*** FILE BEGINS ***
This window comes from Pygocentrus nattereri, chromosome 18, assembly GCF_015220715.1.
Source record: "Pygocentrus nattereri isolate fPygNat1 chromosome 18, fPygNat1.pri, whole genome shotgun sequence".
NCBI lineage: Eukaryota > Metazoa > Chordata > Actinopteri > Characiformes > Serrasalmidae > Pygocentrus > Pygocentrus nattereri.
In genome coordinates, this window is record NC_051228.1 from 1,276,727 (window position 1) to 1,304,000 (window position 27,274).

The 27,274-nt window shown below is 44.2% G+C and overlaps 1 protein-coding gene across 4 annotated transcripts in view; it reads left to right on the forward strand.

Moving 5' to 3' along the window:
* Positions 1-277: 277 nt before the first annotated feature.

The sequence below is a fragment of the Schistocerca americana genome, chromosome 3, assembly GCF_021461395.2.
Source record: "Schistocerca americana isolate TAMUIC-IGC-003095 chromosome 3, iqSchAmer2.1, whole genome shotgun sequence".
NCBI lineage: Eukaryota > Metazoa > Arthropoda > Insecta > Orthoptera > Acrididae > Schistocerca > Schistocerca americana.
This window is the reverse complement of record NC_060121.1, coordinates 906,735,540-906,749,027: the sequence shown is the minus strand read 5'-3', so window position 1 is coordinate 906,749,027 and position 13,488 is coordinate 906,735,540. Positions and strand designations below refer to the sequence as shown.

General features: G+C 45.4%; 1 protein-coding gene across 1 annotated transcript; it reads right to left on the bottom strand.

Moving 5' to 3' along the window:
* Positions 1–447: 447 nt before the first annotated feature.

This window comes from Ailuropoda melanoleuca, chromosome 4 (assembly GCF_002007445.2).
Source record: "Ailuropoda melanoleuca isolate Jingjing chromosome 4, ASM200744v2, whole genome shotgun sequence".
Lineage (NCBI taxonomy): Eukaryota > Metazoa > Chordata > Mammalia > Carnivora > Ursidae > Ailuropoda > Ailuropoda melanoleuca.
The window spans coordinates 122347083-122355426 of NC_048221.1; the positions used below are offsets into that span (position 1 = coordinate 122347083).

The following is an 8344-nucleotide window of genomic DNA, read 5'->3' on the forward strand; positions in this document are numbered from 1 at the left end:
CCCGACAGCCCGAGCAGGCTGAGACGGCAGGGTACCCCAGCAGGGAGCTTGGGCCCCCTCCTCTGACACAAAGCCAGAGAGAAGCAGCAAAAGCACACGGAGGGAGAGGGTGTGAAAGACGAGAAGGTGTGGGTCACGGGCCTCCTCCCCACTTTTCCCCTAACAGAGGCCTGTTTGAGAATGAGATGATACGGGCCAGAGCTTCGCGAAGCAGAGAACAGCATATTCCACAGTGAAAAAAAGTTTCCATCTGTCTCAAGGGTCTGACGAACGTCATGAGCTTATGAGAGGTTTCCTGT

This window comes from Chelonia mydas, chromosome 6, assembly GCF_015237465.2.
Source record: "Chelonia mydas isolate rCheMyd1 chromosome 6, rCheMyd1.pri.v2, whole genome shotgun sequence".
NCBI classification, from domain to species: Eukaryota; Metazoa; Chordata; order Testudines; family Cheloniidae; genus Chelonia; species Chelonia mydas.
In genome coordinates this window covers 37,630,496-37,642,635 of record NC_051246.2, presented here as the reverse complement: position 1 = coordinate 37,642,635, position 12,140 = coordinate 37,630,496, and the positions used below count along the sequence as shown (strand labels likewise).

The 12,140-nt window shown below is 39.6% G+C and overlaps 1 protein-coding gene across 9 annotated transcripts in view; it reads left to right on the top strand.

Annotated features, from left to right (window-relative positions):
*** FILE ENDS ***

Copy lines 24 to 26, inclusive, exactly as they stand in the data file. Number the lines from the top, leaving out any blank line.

In genome coordinates this window covers 37,630,496-37,642,635 of record NC_051246.2, presented here as the reverse complement: position 1 = coordinate 37,642,635, position 12,140 = coordinate 37,630,496, and the positions used below count along the sequence as shown (strand labels likewise).

The 12,140-nt window shown below is 39.6% G+C and overlaps 1 protein-coding gene across 9 annotated transcripts in view; it reads left to right on the top strand.

Annotated features, from left to right (window-relative positions):